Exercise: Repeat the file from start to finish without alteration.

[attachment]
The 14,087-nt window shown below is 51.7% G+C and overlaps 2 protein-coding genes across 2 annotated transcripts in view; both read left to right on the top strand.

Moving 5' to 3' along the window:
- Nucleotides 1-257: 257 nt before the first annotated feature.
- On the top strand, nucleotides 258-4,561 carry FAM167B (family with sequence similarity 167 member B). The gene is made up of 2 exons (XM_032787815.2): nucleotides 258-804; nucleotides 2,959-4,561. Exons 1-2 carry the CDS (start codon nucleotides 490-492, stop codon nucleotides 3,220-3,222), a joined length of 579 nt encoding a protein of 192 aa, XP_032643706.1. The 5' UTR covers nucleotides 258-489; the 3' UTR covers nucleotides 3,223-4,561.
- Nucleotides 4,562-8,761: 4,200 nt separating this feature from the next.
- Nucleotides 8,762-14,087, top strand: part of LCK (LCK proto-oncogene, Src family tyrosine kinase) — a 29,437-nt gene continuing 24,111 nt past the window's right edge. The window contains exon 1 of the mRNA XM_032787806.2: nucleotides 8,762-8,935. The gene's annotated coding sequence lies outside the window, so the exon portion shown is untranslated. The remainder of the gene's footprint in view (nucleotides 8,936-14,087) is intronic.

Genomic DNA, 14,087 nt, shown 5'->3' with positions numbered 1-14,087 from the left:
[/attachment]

The 14,087-nt window shown below is 51.7% G+C and overlaps 2 protein-coding genes across 2 annotated transcripts in view; both read left to right on the top strand.

Moving 5' to 3' along the window:
- Nucleotides 1-257: 257 nt before the first annotated feature.
- On the top strand, nucleotides 258-4,561 carry FAM167B (family with sequence similarity 167 member B). The gene is made up of 2 exons (XM_032787815.2): nucleotides 258-804; nucleotides 2,959-4,561. Exons 1-2 carry the CDS (start codon nucleotides 490-492, stop codon nucleotides 3,220-3,222), a joined length of 579 nt encoding a protein of 192 aa, XP_032643706.1. The 5' UTR covers nucleotides 258-489; the 3' UTR covers nucleotides 3,223-4,561.
- Nucleotides 4,562-8,761: 4,200 nt separating this feature from the next.
- Nucleotides 8,762-14,087, top strand: part of LCK (LCK proto-oncogene, Src family tyrosine kinase) — a 29,437-nt gene continuing 24,111 nt past the window's right edge. The window contains exon 1 of the mRNA XM_032787806.2: nucleotides 8,762-8,935. The gene's annotated coding sequence lies outside the window, so the exon portion shown is untranslated. The remainder of the gene's footprint in view (nucleotides 8,936-14,087) is intronic.

Genomic DNA, 14,087 nt, shown 5'->3' with positions numbered 1-14,087 from the left: